MEXICO CITY — A recent federal report showing that the consumer price index rose 8.8% in January "has bludgeoned any hopes" of bringing inflation down to 50% this year, a leading economic analyst said Sunday.
The statistics were compiled by the Bank of Mexico, the country's federal reserve, which keeps tabs on the economy. The increase in consumer prices was more than in any month last year, comparing with 7.4% in January, 1985, and 6.8% in December.
"Even before the (bank's) announcement Friday, private economists were predicting between 75 and 90% (annual inflation) as a result of the drop in oil prices alone, depending on the average price for oil during the year," Patricia Nelson, finance editor of the News, an English-language newspaper, wrote.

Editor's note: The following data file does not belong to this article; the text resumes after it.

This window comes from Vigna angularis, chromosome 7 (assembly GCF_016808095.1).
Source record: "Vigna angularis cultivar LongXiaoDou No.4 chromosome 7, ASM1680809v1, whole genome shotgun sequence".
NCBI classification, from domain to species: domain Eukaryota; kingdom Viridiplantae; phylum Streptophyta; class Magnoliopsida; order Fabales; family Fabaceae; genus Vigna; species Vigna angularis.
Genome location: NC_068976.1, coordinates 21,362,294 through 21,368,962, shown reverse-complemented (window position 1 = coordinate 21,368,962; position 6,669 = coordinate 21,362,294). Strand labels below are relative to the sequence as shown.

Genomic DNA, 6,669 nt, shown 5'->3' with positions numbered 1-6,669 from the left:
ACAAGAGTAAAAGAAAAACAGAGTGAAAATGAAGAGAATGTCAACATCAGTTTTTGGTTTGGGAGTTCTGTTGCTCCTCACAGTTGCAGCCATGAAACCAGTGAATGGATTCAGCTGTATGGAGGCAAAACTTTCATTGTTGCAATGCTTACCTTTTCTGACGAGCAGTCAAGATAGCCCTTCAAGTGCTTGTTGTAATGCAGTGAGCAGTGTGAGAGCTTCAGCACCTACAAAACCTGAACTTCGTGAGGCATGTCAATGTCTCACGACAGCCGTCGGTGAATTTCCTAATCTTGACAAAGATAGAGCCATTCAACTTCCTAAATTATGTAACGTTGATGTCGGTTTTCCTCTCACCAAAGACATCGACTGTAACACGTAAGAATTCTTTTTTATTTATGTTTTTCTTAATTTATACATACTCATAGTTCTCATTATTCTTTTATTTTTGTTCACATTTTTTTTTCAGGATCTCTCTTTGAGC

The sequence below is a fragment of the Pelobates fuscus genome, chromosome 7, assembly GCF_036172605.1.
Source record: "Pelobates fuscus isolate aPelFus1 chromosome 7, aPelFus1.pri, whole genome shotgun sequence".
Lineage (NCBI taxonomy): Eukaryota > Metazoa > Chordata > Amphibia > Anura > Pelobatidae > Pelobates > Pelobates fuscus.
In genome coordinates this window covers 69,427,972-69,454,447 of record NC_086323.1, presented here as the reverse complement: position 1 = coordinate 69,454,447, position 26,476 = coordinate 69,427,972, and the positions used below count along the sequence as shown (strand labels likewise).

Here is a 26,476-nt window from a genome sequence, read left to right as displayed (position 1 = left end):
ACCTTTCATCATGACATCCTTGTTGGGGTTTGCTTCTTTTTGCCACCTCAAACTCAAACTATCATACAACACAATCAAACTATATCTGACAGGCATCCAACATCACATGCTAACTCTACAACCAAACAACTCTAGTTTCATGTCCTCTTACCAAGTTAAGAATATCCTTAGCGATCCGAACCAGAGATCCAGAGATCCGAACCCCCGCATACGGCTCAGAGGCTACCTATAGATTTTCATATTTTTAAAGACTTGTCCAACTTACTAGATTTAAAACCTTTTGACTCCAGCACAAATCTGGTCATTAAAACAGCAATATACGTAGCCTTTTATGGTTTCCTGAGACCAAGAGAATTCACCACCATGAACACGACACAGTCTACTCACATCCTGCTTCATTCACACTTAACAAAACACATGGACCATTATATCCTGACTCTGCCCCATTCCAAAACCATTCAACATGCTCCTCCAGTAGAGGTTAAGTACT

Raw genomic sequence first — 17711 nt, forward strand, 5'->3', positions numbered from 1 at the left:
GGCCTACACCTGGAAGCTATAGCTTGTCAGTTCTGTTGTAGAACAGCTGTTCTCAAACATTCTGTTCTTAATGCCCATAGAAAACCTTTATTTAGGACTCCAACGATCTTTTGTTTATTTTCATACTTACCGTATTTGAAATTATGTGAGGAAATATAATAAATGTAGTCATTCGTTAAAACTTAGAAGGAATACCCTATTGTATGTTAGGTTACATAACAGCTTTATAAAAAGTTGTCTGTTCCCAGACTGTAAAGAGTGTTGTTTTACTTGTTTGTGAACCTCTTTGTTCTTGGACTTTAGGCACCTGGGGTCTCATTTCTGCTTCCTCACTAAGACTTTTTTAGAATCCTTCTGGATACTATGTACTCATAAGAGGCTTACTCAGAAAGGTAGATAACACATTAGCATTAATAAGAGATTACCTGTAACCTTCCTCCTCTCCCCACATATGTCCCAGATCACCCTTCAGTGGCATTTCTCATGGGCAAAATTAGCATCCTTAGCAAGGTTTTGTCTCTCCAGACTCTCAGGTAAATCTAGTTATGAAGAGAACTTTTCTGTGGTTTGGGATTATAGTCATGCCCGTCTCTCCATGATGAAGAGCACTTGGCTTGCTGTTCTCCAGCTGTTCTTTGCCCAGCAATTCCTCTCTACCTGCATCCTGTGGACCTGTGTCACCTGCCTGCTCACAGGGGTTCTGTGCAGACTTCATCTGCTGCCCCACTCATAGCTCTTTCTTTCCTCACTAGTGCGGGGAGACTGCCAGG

Mexico, a major exporter, cut its oil prices by an average of $4 a barrel two weeks ago to remain competitive in a sagging world market. The resulting loss of an estimated $3.6 billion in oil revenue has aggravated Mexico's difficulties in meeting payments on its huge $96.4-billion foreign debt, the second largest in the Third World after Brazil.